... digby has a good explanation: "Trump was probably in an intelligence briefing and they wouldn't let him concentrate on his shows so he got the story wrong. This happens frequently. Remember the weird one about seeing the planeloads full of money being unloaded in Iran? The thousands of Muslims cheering the destruction of the World Trade Center on 9/11? He's a very typical old, white, Fox News obsessed wingnut in that regard. They get mixed up a lot." -- CW ...

... Glenn Kessler of the Washington Post: "President Trump’s speech at a campaign-style rally in Melbourne, Fla., was filled with a number of dubious claims. Here’s a quick round-up of his rhetoric — and the facts." -- CW ...

... MEANWHILE. Bill Neely of NBC News: "A dossier on Donald Trump's psychological makeup is being prepared for Russian President Vladimir Putin. Among its preliminary conclusions is that the new American leader is a risk-taker who can be naïve, according to a senior Kremlin adviser.... It is normal for any president or leader to be fully briefed before entering negotiations for the first time with a rival leader, but preparing a detailed dossier on the mind and instincts of a U.S. leader is unusual. Putin's government is growing increasingly concerned about Trump's battles in Washington, according to Fedorov and former lawmaker Sergei Markov, who remains well-connected at the Kremlin. It is worried the president will not have the political power to improve relations with Russia, as he has indicated he might try to do, and even, perhaps, lift some U.S. sanctions." -- CW 

Karla Adam of the Washington Post: "British lawmakers on Monday will debate whether to withdraw an invitation to President Trump for a state visit — ­an offer extended with un­precedented speed. The debate, to be held in Parliament’s Westminster Hall, was triggered after a petition calling on the British government to cancel the state visit amassed more than 1.8 million signatures. A counter-petition urging the government to support the visit, signed by 300,000, will also be debated." -- CW ...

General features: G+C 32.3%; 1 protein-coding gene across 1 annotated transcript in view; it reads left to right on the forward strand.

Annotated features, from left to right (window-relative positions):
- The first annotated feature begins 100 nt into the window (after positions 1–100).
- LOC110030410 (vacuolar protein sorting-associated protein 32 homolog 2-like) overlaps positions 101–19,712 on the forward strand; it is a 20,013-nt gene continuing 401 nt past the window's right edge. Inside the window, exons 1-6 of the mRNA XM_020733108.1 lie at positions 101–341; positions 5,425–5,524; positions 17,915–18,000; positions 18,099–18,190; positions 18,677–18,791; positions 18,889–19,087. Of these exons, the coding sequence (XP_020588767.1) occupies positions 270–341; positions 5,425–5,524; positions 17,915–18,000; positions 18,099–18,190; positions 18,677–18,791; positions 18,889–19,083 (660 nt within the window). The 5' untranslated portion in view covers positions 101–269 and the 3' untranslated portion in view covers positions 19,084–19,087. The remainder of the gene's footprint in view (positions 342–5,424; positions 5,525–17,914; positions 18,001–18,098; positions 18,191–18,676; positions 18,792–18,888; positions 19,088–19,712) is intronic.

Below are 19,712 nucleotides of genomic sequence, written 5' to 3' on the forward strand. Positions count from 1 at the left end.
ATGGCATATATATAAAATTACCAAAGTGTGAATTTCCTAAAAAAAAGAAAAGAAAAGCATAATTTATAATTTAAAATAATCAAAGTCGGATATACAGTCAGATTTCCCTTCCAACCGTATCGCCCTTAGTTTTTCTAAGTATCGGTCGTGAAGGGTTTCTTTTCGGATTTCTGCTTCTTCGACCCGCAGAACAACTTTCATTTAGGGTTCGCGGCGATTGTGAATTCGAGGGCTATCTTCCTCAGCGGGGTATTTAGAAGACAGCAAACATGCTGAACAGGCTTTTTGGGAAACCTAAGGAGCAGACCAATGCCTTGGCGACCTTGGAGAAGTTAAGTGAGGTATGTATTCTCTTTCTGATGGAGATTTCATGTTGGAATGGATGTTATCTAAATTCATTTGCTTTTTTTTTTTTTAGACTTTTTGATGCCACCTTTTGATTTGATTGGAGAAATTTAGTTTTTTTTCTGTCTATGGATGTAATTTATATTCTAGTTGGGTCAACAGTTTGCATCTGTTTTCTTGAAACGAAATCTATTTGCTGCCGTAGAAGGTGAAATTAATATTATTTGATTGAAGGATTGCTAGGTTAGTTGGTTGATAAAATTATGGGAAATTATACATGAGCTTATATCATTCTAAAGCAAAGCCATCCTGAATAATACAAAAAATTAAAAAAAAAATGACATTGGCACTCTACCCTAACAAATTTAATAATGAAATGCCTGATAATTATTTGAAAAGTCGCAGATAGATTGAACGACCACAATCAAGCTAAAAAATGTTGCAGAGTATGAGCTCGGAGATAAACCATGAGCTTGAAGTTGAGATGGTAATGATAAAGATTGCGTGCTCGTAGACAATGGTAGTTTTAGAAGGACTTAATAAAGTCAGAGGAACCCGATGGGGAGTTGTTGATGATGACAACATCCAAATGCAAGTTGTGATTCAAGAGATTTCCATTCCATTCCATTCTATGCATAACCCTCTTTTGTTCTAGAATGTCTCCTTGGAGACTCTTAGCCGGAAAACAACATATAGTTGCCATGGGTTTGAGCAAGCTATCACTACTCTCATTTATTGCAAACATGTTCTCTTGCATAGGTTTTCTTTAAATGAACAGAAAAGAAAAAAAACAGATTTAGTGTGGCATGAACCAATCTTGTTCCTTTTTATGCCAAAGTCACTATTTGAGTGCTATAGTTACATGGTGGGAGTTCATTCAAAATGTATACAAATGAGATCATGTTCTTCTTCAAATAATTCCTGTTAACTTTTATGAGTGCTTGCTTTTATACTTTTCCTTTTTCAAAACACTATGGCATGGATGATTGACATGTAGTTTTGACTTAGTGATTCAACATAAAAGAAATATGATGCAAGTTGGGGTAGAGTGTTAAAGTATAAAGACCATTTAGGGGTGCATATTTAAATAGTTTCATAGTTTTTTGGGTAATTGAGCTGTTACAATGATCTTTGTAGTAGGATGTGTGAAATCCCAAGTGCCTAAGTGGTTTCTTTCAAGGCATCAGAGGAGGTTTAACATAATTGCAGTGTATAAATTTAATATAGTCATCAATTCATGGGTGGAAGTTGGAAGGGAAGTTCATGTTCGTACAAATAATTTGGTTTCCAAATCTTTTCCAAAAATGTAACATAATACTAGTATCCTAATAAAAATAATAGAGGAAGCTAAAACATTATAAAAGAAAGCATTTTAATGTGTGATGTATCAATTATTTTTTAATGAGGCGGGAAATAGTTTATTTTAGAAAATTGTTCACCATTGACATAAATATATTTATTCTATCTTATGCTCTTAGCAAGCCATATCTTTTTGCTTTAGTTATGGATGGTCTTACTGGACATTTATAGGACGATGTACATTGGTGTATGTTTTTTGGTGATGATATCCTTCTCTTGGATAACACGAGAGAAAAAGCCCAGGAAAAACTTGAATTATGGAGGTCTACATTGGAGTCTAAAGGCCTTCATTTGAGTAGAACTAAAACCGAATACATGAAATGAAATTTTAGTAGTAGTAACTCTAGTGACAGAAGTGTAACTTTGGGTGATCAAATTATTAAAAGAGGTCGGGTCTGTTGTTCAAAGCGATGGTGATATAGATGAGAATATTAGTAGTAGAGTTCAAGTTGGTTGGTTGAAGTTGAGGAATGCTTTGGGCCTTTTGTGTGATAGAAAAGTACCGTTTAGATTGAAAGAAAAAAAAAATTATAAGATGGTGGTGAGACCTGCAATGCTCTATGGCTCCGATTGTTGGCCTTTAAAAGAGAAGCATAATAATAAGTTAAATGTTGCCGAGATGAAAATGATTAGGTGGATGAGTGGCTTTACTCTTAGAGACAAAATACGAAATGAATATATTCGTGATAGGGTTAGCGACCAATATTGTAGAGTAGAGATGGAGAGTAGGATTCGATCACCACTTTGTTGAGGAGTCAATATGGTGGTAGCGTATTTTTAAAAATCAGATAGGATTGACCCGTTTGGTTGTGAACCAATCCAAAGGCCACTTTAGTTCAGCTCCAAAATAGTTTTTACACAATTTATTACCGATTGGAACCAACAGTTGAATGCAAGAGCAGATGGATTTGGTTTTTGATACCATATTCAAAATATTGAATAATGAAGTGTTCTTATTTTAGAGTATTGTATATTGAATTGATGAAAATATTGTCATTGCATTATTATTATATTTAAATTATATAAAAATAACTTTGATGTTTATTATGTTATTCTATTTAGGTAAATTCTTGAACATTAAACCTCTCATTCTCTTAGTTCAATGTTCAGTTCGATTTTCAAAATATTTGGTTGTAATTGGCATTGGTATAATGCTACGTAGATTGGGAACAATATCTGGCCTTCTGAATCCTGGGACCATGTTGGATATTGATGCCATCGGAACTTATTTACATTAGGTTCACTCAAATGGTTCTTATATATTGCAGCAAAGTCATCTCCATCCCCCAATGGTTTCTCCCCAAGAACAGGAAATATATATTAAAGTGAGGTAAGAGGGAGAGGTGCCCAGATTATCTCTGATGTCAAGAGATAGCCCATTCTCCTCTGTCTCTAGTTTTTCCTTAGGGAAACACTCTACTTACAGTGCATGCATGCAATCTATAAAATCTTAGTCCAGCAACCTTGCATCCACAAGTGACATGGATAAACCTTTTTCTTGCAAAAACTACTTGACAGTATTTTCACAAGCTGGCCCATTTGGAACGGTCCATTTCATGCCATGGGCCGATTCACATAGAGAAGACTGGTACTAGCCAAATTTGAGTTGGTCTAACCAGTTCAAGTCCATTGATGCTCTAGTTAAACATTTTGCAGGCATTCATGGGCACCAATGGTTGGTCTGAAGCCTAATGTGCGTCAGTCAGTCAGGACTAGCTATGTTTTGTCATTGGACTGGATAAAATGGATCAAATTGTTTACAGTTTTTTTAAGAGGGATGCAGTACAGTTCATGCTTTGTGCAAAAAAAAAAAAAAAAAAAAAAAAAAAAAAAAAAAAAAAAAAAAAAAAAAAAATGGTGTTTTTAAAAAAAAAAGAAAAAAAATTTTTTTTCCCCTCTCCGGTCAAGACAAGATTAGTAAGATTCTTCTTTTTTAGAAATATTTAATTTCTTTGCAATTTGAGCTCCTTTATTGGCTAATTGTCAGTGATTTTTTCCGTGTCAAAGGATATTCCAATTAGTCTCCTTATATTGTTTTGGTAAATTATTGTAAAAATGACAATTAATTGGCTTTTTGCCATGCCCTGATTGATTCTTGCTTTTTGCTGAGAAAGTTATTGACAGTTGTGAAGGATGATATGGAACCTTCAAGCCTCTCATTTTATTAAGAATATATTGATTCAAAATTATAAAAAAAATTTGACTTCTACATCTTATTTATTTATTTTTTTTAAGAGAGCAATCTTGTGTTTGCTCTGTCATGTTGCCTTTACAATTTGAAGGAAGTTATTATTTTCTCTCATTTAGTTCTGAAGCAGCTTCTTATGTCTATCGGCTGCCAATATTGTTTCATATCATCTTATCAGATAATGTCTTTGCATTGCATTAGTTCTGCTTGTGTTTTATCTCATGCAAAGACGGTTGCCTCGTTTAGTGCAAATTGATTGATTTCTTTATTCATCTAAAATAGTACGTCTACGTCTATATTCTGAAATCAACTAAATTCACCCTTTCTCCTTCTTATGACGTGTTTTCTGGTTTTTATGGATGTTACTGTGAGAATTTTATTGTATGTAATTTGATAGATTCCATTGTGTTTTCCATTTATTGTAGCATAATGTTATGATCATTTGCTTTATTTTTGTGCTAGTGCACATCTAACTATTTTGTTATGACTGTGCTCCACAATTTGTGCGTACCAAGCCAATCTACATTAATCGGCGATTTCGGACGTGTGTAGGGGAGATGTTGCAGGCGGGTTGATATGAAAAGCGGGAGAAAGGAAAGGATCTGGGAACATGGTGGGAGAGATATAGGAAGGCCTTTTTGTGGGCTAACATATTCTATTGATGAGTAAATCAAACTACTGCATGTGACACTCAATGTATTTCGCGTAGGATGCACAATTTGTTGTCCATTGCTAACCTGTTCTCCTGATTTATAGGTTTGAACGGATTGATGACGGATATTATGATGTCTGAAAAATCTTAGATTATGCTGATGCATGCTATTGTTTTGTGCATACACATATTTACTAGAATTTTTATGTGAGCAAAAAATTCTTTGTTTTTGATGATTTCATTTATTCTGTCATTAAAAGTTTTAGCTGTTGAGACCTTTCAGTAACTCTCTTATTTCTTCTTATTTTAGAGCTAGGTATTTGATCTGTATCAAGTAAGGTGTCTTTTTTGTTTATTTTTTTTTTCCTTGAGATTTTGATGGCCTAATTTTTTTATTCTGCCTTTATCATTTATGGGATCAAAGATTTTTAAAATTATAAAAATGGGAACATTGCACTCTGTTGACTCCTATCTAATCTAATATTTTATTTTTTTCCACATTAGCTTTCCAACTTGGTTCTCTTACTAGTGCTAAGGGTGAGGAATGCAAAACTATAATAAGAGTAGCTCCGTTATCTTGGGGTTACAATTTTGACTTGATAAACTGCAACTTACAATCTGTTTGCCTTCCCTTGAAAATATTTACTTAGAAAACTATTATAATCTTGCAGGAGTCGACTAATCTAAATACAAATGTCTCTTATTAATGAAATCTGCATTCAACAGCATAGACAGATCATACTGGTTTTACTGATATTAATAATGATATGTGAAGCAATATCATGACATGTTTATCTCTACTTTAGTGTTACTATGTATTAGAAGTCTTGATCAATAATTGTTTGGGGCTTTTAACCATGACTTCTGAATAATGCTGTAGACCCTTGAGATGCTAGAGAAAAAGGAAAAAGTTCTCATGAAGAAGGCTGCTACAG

... Jessica Elgot of the Guardian: "Activists, MPs and trade unions have vowed to hold the biggest demonstrations in UK history, outstripping the Iraq war protests, when Donald Trump makes his state visit later this year, and will kick off a programme of opposition to the US president with a migrant solidarity rally on Monday. The Stop Trump coalition has hired a permanent staff member to coordinate protest efforts, with £16,000 raised via crowdfunding and £10,000 donated by the trade union Unison. The demonstration on Monday is expected to draw more than 10,000 people. It will coincide with a parliamentary debate on a petition signed by 1.8 million people calling for the state visit to be cancelled in order to avoid embarrassment for the Queen." -- CW 


** George Packer
of the New Yorker: "After a month in office, Donald Trump has already proved himself unable to discharge his duties. The disability isn’t laziness or inattention. It expresses itself in paranoid rants, non-stop feuds carried out in public, and impulsive acts that can only damage his government and himself.... It won’t get better. The notion that, at some point, Trump would start behaving 'Presidential' was always a fantasy that has the truth backward: the pressure of the Presidency is making him worse.... Republican leaders have opted ... for unconstrained power.... An authoritarian and erratic leader, a chaotic Presidency, a supine legislature, a resistant permanent bureaucracy, street demonstrations, fear abroad: this is what illiberal regimes look like." ...